It is not necessary, therefore, to discuss issues bearing on the likelihood of success on the merits, including the possible conflict between the associational and political rights of the members of the Caucus, see Cousins v. Wigoda, 419 U.S. 477, 95 S.Ct. 541, 42 L.Ed.2d 595 (1975); O'Brien v. Brown, 409 U.S. 1, 92 S.Ct. 2718, 34 L.Ed.2d 1 (1972); Ripon Society, Inc. v. National Republican Party, 525 F.2d 567, 585 (D.C.Cir.1975) (en banc), and the constitutional rights of the plaintiffs, see Bond v. Floyd, 385 U.S. 116, 87 S.Ct. 339, 17 L.Ed.2d 235 (1966). Because our decision does not go to the merits of the controversy, plaintiffs will be free to seek preliminary, or final, if appropriate, injunctive relief in the event Senator Ammond is once again excluded from the Caucus, or conditions change in some other material respect.


The judgment will be reversed and the case remanded for further proceedings. Costs taxed against appellees.


Senator Ammond testified that one of the conversations took place in the "majority room" apparently a room in the State House set aside for the use of legislators belonging to the majority political party and the other conversation took place during a Democratic Caucus. App. at 76a-77a


One member of the delegation was an attorney, Mr. Ruvolt, involved in litigation challenging the adequacy and equity of New Jersey's support of public education. The delegation came to discuss what formula should be adopted for a surtax then under consideration by the Caucus. Senator Ammond testified (80a):

" 'I have nothing against Mr. Ruvolt,' but I really resented him being brought in there. I felt it was a serious conflict. He had indeed announced that he was going to sue us and was the reason for the Botter decision, and I did not feel that Hudson County with the subtle influence that if you want to run for State Office you must have Hudson County on your side, otherwise you don't make it, and I felt there was a more than subtle pressure there, at which time I was told I had no right to say the things I said, so on and so forth."


Paragraph 15 of the complaint alleges that the defendants acted under color of state law in refusing Senator Ammond entry into the Democratic Caucus. Further, the district court found (43a-44a):

"(The Caucus's) sessions are conducted in the State House on State property and attended by elected and appointed State officials; it is serviced by State paid employees, who include, among others, the sergeant-at-arms for the Senate, the Executive Director of the Senate Majority and its counsel; and notice of the Caucus meetings, by telegrams listing proposed legislative bills and other matters on the agenda, are paid by the State."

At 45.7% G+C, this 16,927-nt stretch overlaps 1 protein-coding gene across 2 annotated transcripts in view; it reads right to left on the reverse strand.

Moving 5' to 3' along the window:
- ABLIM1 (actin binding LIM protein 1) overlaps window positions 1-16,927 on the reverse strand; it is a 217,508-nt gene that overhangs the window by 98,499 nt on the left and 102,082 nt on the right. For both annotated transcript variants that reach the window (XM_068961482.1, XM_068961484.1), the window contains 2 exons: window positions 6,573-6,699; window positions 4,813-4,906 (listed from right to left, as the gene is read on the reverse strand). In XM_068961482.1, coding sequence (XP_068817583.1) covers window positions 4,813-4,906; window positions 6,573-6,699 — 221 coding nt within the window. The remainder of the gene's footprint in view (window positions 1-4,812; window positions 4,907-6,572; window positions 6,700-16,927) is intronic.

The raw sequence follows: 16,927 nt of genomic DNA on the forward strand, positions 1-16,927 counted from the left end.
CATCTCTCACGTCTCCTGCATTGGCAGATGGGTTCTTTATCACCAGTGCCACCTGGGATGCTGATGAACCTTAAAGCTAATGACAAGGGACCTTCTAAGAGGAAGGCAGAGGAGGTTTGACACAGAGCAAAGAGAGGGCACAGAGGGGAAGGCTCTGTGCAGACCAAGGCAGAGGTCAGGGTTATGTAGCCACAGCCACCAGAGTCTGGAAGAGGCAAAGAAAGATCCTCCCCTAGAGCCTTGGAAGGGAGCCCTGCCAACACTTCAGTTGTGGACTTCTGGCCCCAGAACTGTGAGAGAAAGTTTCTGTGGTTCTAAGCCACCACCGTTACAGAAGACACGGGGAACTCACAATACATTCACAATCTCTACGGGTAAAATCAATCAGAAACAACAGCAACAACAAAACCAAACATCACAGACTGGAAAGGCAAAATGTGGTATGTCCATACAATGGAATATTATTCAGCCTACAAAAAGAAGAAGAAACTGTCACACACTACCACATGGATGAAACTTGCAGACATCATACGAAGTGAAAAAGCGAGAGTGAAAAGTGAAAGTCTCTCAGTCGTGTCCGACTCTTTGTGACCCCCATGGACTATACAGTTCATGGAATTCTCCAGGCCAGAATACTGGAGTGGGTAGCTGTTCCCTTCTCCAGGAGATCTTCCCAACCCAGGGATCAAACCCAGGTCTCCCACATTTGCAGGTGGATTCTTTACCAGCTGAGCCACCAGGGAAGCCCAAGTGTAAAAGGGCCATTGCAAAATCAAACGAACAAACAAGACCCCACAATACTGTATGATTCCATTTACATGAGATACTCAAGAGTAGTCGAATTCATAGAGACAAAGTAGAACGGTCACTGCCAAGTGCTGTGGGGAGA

The foregoing support the district court's conclusion (44a) that action by the Caucus is " 'state action'." See Jackson v. Metropolitan Edison Co., 419 U.S. 345, 349-51, 95 S.Ct. 449, 452-54, 42 L.Ed.2d 477, 482-84 (1974); Burton v. Wilmington Parking Authority, 365 U.S. 715, 723, 81 S.Ct. 856, 860, 6 L.Ed.2d 45, 51 (1961).


The complaint alleged that defendants' acts denied plaintiff Ammond her First Amendment right to freedom of speech, and her right to procedural due process guaranteed by the Fourteenth Amendment. Further, the complaint alleged that the plaintiff constituents were denied equal protection of the laws in that the exclusion of Senator Ammond deprived them of the benefit of fully effective and informed representation, and that they were deprived of a republican form of government guaranteed by Article IV, Section 4, of the Constitution


The first meeting of the committee was held on January 27, 1975


The transcript of the district court's oral opinion is contained in Document 10, Civil No. 75-0163 (D.N.J.). A written opinion was filed by the district judge on March 5, 1975 (Document 11). The written opinion is reproduced at 39a


The damage claim is not before the court of appeals at this time. Our jurisdiction under 28 U.S.C. § 1292(a)(1) is limited solely in this case to review of the district court's grant of a preliminary injunction


See, e. g., Boys Markets, Inc. v. Retail Clerks Union, Local 770, 398 U.S. 235, 254, 90 S.Ct. 1583, 1594, 26 L.Ed.2d 199, 212 (1970); A.L.K. Corp. v. Columbia Pictures Industries, Inc., 440 F.2d 761, 763 (3d Cir. 1971); Holiday Inns of America, Inc. v. B & B Corp., 409 F.2d 614, 618 (3d Cir. 1969)


See, e. g., Boys Markets, supra, 398 U.S. at 254, 90 S.Ct. at 1594, 26 L.Ed.2d at 212; Oburn v. Shapp, 521 F.2d 142, 147 (3d Cir. 1975)


See, e. g., Oburn, supra at 147; Detroit Newspaper Pub. Ass'n v. Detroit Typo. Union, 471 F.2d 872, 876 (6th Cir. 1972); O. Fiss, Injunctions, 168 (1972)


At oral argument we were told that no standards and procedures had yet been drawn up and that none were about to be drawn up